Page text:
Negotiators at the United Nations climate talks reached a landmark agreement on Saturday to create a disaster fund to compensate poor countries for the damages of climate change exacerbated by carbon pollution in rich countries, they said. Stated.
The Associated Press reported Saturday, citing international ministers, that an agreement had been reached for a fund for “loss and damage.”
Poor countries are often victims of climate disasters even though they contribute little to pollution.
New Zealand’s climate minister, James Shaw, told The Associated Press that both the poor countries that get the money and the richer ones that give it are participating.
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Maldives Environment Minister Aminat Shauna said there was an agreement on loss and damage. “This means that for countries like ours, there is a patchwork of solutions that we have been advocating.”
The low-lying Maldives and island nations have been disproportionately affected by the climate crisis, and the UN notes that these countries often have little resilience to disasters.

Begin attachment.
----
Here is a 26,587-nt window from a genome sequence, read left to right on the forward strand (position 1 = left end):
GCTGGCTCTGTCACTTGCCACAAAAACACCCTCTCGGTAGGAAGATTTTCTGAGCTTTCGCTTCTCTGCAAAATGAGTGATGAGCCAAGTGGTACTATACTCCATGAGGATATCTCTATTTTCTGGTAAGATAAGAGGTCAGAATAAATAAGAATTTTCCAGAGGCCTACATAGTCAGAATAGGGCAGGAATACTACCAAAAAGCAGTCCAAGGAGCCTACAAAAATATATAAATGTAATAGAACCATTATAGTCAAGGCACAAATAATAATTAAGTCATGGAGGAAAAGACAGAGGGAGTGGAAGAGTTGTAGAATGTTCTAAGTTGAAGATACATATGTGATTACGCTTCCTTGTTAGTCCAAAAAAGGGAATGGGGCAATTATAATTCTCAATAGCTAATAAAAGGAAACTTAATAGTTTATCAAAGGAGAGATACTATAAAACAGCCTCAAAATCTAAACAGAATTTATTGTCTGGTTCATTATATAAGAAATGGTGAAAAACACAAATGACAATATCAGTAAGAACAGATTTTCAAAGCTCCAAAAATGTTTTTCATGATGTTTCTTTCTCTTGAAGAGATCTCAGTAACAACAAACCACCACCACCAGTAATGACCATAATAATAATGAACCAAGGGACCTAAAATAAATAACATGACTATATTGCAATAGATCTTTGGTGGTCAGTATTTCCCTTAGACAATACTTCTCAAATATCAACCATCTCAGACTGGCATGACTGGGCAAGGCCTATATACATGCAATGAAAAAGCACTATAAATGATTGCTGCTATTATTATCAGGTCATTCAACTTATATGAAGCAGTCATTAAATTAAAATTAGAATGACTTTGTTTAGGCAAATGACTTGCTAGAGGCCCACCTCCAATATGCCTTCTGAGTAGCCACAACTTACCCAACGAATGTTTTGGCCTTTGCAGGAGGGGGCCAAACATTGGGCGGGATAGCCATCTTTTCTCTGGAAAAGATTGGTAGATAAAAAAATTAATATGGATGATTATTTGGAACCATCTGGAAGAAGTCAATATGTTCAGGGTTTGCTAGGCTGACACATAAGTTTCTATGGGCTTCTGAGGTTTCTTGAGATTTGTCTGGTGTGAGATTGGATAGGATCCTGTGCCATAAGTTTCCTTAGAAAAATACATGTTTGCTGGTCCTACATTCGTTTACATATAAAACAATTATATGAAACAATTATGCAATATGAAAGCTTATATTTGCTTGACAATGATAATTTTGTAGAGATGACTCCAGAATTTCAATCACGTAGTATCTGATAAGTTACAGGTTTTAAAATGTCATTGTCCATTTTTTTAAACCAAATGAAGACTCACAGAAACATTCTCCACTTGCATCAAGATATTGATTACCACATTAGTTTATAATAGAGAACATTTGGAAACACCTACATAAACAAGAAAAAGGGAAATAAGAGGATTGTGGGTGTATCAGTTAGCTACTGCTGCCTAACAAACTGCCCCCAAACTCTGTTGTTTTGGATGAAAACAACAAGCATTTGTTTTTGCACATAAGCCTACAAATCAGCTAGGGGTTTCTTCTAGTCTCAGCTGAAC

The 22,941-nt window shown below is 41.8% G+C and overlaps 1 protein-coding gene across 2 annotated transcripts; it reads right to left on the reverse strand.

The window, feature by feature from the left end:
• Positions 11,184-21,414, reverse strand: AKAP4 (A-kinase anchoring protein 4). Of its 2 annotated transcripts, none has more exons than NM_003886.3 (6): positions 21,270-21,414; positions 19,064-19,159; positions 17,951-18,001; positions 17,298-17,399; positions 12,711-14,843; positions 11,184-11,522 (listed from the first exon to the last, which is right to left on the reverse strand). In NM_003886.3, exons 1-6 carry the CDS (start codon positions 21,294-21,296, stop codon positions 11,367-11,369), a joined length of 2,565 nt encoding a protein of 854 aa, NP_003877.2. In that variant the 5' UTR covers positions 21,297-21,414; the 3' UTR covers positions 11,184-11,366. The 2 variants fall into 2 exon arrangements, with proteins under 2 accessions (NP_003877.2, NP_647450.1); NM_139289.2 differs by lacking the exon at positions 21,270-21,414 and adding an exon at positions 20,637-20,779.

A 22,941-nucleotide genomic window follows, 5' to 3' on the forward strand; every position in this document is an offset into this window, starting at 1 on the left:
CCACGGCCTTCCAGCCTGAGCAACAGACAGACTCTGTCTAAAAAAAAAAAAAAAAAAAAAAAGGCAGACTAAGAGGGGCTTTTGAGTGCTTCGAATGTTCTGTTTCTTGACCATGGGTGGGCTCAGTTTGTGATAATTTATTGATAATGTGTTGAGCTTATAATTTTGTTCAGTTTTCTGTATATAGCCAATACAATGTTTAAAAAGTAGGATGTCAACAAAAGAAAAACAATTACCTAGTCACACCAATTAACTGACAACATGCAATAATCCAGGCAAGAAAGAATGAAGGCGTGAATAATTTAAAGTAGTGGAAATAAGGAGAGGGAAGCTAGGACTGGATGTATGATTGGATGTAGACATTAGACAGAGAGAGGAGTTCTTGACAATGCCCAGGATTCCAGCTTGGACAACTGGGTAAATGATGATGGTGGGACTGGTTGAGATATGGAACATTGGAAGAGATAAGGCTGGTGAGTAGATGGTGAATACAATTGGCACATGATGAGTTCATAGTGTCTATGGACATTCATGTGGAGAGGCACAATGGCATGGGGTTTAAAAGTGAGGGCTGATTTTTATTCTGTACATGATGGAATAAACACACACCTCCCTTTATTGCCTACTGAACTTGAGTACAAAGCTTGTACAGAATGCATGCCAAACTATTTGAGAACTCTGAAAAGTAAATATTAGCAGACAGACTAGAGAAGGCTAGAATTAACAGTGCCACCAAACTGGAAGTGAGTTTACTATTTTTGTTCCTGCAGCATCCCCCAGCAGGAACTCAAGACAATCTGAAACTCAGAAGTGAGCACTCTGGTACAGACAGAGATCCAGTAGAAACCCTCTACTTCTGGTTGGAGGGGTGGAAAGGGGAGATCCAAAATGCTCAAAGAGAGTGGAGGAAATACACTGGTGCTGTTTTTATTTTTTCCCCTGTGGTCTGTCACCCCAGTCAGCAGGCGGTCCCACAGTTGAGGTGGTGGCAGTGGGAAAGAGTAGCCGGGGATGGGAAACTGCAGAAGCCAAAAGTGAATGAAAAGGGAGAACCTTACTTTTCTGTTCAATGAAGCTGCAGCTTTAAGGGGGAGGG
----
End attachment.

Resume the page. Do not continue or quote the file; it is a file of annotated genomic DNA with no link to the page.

According to the latest draft, the fund will initially draw on contributions from developed countries and other private and public sources, including international financial institutions.
Major emerging economies will not be required to contribute initially, but their options remain on the table and will be negotiated over the next few years.
There will also be room for assistance for middle-income countries hit by climate disasters.
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Even if the agreement is accepted, it must be unanimously approved later in the day.
China’s chief negotiator declined to comment on a possible deal.
The New York Times reported that a senior Biden administration official said: US ‘Working to Sign Agreement’ overcoming decades of opposition.
China and the United States are the two largest carbon polluters.
After the agreement at the G-20 summit, the White House said climate envoys from the two powers resumed formal talks last week.
European negotiators told AP they were ready to back the deal but would not say publicly until the entire package was approved.
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Egypt’s president proposed a new agreement on Saturday, and an agreement was reached within hours, but Norwegian climate and environment minister Espen Bars-Eide said it was not the Egyptians but the cooperating countries. Stated.
Other issues of the meeting are yet to be resolved as negotiators head into what they hope will be the final session. The COP27 summit was postponed past its scheduled end on Friday as countries struggled to reach consensus.
Reuters and Associated Press contributed to this report.